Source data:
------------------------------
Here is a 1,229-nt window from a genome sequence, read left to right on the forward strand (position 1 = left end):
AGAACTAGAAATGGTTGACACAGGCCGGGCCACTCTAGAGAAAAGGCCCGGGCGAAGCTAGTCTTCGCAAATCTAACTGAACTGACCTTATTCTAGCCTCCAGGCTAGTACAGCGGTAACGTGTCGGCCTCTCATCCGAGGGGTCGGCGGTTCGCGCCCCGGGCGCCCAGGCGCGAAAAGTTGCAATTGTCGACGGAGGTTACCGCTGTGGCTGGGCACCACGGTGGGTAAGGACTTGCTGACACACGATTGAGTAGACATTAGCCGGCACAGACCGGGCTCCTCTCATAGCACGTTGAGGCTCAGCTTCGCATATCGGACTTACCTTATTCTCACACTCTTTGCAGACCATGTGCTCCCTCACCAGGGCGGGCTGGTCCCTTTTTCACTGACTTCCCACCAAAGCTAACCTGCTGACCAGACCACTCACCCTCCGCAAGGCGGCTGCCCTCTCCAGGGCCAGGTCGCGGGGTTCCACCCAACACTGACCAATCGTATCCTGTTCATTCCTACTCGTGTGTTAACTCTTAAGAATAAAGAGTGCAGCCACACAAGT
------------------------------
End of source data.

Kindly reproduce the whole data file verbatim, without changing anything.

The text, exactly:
Here is a 1,229-nt window from a genome sequence, read left to right on the forward strand (position 1 = left end):
AGAACTAGAAATGGTTGACACAGGCCGGGCCACTCTAGAGAAAAGGCCCGGGCGAAGCTAGTCTTCGCAAATCTAACTGAACTGACCTTATTCTAGCCTCCAGGCTAGTACAGCGGTAACGTGTCGGCCTCTCATCCGAGGGGTCGGCGGTTCGCGCCCCGGGCGCCCAGGCGCGAAAAGTTGCAATTGTCGACGGAGGTTACCGCTGTGGCTGGGCACCACGGTGGGTAAGGACTTGCTGACACACGATTGAGTAGACATTAGCCGGCACAGACCGGGCTCCTCTCATAGCACGTTGAGGCTCAGCTTCGCATATCGGACTTACCTTATTCTCACACTCTTTGCAGACCATGTGCTCCCTCACCAGGGCGGGCTGGTCCCTTTTTCACTGACTTCCCACCAAAGCTAACCTGCTGACCAGACCACTCACCCTCCGCAAGGCGGCTGCCCTCTCCAGGGCCAGGTCGCGGGGTTCCACCCAACACTGACCAATCGTATCCTGTTCATTCCTACTCGTGTGTTAACTCTTAAGAATAAAGAGTGCAGCCACACAAGT